CMO initial offering: Adding an ‘R’ or ‘T’ blurs message, says marketing expert

The ‘D’ for ‘Development’ has become standard among the nomenclature of contract manufacturing organizations (CMOs) but the addition of an ‘R’ for ‘Research’ or ‘T’ for ‘Testing’ is needless and confusing, says marketing specialist Raman Sehgal.

Dan Stanton, Managing editor

October 28, 2022

4 Min Read
CMO initial offering: Adding an ‘R’ or ‘T’ blurs message, says marketing expert

The ‘D’ for ‘Development’ has become standard among the nomenclature of contract manufacturing organizations (CMOs) but the addition of an ‘R’ for ‘Research’ or ‘T’ for ‘Testing’ is needless and confusing, says marketing specialist Raman Sehgal.

It sounds like the start of a joke, but what do you call a collection of biopharma manufacturing service firms? ‘Suppliers’ is too vague; ‘Third-party manufacturers’ is too clunky; CRAMS (Contract Research and Manufacturing Services), meanwhile, has not been used outside of Asia since around 2007.

But using the correct nomenclature is critical, Raman Sehgal – founder of the life science PR and marketing consultancy firm ramarketing, international best-selling author, and host of the Molecule to Market Podcast – tells BioProcess Insider.


“I think companies need to tread very carefully in this area. Humans as buyers have a tendency to categorize businesses because it makes it easier for them to understand and compare them against others. That’s why an airline is an airline. A sports brand is a sports brand.”

Strip ‘T’s

‘CMO’ is all encompassing, ubiquitous across the sector, and is generally understood inside and outside the industry (when not confused with ‘chief medical officer’). However, the term ‘CDMO’ – standing for contract development and manufacturing organization – has become almost as commonplace, mirroring the increased presence of such companies within the biologics space and as such is the preferred jargon of this publication.

But recently, variants have arisen claiming to represent the new business models for third-party service firms, for example the addition of an ‘R’ for ‘Research’ in CRDMO, or ‘T’ for ‘Testing’ in CTDMO. However, Sehgal believes such specific categorization is unnecessary and could even be damaging for the brand.


Raman Sehgal, founder of life sciences PR and marketing firm ramarketing

“Among the biotech and pharma companies that I regularly speak to, they still often refer to CDMOs as CMOs, which was the original term. Put simply, even after all these years, they are still transitioning. So using some unknown variation has the potential to confuse the audience,” he says.

“The other aspect of this is just commercial folks doing what they like to do: i.e., change stuff. And as a marketing man, I only know this too well. Marketing and business development teams get bored with their own stuff as they see it everyday so start to tinker. In doing so they often make the fatal mistake of assuming their audience must also be bored with it. But while you’ve seen your materials a thousand times, your audience might have only seen it a handful of times. Again, consistency and reinforcement is often a better route.”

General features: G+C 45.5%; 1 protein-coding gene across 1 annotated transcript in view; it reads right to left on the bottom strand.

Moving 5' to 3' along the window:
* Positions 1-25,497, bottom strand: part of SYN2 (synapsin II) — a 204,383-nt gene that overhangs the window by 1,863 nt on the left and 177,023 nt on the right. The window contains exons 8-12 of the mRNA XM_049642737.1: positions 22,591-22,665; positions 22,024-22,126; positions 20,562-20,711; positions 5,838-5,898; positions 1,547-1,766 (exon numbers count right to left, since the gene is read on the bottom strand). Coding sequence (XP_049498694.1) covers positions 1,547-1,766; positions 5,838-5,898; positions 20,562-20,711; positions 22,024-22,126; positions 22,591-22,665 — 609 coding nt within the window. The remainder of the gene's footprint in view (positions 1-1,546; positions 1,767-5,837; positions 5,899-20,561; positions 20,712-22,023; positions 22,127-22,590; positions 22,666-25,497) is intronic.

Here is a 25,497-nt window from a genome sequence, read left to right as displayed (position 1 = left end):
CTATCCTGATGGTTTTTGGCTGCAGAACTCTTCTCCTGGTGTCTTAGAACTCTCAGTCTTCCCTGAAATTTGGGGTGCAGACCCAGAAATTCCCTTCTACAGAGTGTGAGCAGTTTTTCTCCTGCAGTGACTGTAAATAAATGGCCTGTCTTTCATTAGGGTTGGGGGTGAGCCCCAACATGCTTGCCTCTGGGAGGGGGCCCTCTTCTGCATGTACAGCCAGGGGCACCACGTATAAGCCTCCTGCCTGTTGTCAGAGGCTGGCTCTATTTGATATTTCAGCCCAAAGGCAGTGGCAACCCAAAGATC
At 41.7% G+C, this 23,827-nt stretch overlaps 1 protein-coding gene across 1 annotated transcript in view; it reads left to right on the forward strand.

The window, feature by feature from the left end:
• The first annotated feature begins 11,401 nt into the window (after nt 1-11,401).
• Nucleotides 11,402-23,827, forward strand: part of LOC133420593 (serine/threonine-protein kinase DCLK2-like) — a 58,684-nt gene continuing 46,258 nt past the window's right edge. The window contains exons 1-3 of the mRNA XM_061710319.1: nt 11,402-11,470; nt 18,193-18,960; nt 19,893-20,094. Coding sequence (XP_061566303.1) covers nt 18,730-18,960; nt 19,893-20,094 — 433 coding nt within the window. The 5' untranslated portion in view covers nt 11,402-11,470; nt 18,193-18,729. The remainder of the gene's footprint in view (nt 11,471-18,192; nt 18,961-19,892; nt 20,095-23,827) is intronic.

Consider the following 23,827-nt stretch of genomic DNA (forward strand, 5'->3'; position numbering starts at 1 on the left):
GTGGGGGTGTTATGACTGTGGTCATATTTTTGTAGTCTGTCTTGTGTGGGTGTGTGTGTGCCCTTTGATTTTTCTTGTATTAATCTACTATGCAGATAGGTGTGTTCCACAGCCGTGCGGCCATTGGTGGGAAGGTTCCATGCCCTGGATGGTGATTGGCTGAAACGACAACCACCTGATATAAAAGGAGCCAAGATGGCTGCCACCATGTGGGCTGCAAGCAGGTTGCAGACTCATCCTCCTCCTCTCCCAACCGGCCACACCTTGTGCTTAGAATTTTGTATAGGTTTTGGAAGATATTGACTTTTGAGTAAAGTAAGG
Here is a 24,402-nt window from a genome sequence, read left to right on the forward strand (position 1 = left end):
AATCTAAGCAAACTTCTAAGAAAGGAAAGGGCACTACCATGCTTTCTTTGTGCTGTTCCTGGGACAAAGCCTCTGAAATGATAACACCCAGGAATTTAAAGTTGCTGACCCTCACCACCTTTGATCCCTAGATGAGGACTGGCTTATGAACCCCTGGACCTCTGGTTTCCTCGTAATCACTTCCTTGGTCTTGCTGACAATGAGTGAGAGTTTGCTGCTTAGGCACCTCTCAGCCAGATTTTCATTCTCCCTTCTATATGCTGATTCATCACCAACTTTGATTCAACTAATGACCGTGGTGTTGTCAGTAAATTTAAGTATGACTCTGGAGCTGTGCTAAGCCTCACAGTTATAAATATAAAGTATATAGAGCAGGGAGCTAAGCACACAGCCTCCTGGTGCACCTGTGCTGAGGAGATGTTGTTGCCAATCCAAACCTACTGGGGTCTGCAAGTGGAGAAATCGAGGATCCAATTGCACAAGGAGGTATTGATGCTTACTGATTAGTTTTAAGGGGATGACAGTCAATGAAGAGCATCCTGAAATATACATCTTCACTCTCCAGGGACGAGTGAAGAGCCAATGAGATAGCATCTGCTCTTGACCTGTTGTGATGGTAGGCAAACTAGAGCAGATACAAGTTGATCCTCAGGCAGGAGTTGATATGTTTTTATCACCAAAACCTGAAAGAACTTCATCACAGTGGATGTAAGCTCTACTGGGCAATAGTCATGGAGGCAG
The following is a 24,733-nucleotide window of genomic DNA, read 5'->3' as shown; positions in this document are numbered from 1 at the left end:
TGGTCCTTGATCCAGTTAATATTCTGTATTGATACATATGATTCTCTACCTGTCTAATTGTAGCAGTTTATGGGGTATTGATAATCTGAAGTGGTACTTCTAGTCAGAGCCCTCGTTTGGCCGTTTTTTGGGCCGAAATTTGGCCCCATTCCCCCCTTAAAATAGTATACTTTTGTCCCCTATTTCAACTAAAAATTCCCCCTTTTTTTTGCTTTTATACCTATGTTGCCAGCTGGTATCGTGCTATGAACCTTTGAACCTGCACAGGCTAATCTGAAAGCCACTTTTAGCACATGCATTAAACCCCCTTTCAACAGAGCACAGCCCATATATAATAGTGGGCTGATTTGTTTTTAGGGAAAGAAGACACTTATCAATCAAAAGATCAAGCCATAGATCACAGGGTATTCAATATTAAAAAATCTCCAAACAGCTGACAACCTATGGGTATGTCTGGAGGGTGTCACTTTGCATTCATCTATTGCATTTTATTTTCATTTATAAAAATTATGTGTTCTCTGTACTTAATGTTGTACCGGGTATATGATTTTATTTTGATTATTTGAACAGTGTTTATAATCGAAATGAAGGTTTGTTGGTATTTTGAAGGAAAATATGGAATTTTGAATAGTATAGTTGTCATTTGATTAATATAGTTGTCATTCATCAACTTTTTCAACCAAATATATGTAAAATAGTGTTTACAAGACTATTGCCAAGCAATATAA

The one exception, he adds, is if one of the juggernauts in the space – “a top 1-2 CDMO” – makes a change then others tend to follow suit.

“From memory, I believe that’s where CDMO derived from. So you see a wave of change that the audience can’t help but see. But if it’s just you on your own, I’d think twice. Sometimes it is better to just call a spade a spade.”

MilliporeSigma and WuXi ATU

MilliporeSigma, which began using the CTDMO initialism in its marketing campaigns earlier this year, disagrees. “Millipore is an established, well-known and highly-regarded brand and the CTDMO acronym is well understood,” a spokesperson tells us.

“In bringing these names together, we’re signifying that we’re bringing our clients the best of both worlds—30+ years of relevant experience combined with integrated, end-to-end support that further accelerates and streamlines their drug development process so they can get their molecules to market faster.”

David Chang, CEO of WuXi Advanced Therapies (ATU) says his firm’s shift to a CTDMO label is due to the need to stress the intricacies in developing and making advanced therapies rather than small molecules or biologics.

“Unlike traditional drugs, cell, and gene therapies (CGT) require extensive safety testing all the way from raw materials to commercial lot release. The inherent variability of biologics, small sample sizes and the need for rapid turn- around times all add to the complexity of CGT products,” he tells us.

Therefore, WuXi ATU offers “an integrated Contract, Testing, Development and Manufacturing Organization (CTDMO) model to address all the complexity and challenges involved in the development of a CGT product.”

Like your supplier to be known as a CRDMO? Think CMO covers all and sundry? Let us know in the comments below.

About the Author(s)

Dan Stanton

Managing editor

Journalist covering the international biopharmaceutical manufacturing and processing industries.

Founder and editor of Bioprocess Insider, a daily news offshoot of publication Bioprocess International, with expertise in the pharmaceutical and healthcare sectors, in particular, the following niches: CROs, CDMOs, M&A, IPOs, biotech, bioprocessing methods and equipment, drug delivery, regulatory affairs and business development.

From London, UK originally but currently based in Montpellier, France through a round-a-bout adventure that has seen me live and work in Leeds (UK), London, New Zealand, and China.

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